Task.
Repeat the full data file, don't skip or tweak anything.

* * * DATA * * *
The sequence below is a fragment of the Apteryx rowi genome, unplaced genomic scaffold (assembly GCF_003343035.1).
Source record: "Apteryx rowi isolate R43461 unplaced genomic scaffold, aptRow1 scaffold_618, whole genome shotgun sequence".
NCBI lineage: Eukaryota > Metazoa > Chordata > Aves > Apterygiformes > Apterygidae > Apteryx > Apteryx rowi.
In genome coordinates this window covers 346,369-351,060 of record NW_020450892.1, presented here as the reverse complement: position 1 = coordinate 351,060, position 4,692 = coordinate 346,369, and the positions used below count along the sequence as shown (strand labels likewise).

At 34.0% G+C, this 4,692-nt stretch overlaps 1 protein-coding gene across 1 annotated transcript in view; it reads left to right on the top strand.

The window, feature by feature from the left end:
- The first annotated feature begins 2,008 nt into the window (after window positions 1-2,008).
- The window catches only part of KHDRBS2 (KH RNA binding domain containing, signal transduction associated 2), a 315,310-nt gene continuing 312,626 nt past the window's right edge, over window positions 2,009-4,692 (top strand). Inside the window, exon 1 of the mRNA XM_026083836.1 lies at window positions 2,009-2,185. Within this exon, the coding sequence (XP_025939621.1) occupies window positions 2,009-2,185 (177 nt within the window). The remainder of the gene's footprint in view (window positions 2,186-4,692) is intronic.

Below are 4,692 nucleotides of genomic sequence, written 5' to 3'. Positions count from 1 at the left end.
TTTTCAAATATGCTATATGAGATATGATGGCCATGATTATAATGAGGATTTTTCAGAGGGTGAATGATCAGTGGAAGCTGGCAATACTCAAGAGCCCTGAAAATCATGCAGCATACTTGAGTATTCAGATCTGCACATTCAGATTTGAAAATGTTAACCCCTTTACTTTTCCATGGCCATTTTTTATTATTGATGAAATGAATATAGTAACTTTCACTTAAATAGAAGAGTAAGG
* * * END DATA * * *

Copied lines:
The sequence below is a fragment of the Apteryx rowi genome, unplaced genomic scaffold (assembly GCF_003343035.1).
Source record: "Apteryx rowi isolate R43461 unplaced genomic scaffold, aptRow1 scaffold_618, whole genome shotgun sequence".
NCBI lineage: Eukaryota > Metazoa > Chordata > Aves > Apterygiformes > Apterygidae > Apteryx > Apteryx rowi.
In genome coordinates this window covers 346,369-351,060 of record NW_020450892.1, presented here as the reverse complement: position 1 = coordinate 351,060, position 4,692 = coordinate 346,369, and the positions used below count along the sequence as shown (strand labels likewise).

At 34.0% G+C, this 4,692-nt stretch overlaps 1 protein-coding gene across 1 annotated transcript in view; it reads left to right on the top strand.

The window, feature by feature from the left end:
- The first annotated feature begins 2,008 nt into the window (after window positions 1-2,008).
- The window catches only part of KHDRBS2 (KH RNA binding domain containing, signal transduction associated 2), a 315,310-nt gene continuing 312,626 nt past the window's right edge, over window positions 2,009-4,692 (top strand). Inside the window, exon 1 of the mRNA XM_026083836.1 lies at window positions 2,009-2,185. Within this exon, the coding sequence (XP_025939621.1) occupies window positions 2,009-2,185 (177 nt within the window). The remainder of the gene's footprint in view (window positions 2,186-4,692) is intronic.

Below are 4,692 nucleotides of genomic sequence, written 5' to 3'. Positions count from 1 at the left end.
TTTTCAAATATGCTATATGAGATATGATGGCCATGATTATAATGAGGATTTTTCAGAGGGTGAATGATCAGTGGAAGCTGGCAATACTCAAGAGCCCTGAAAATCATGCAGCATACTTGAGTATTCAGATCTGCACATTCAGATTTGAAAATGTTAACCCCTTTACTTTTCCATGGCCATTTTTTATTATTGATGAAATGAATATAGTAACTTTCACTTAAATAGAAGAGTAAGG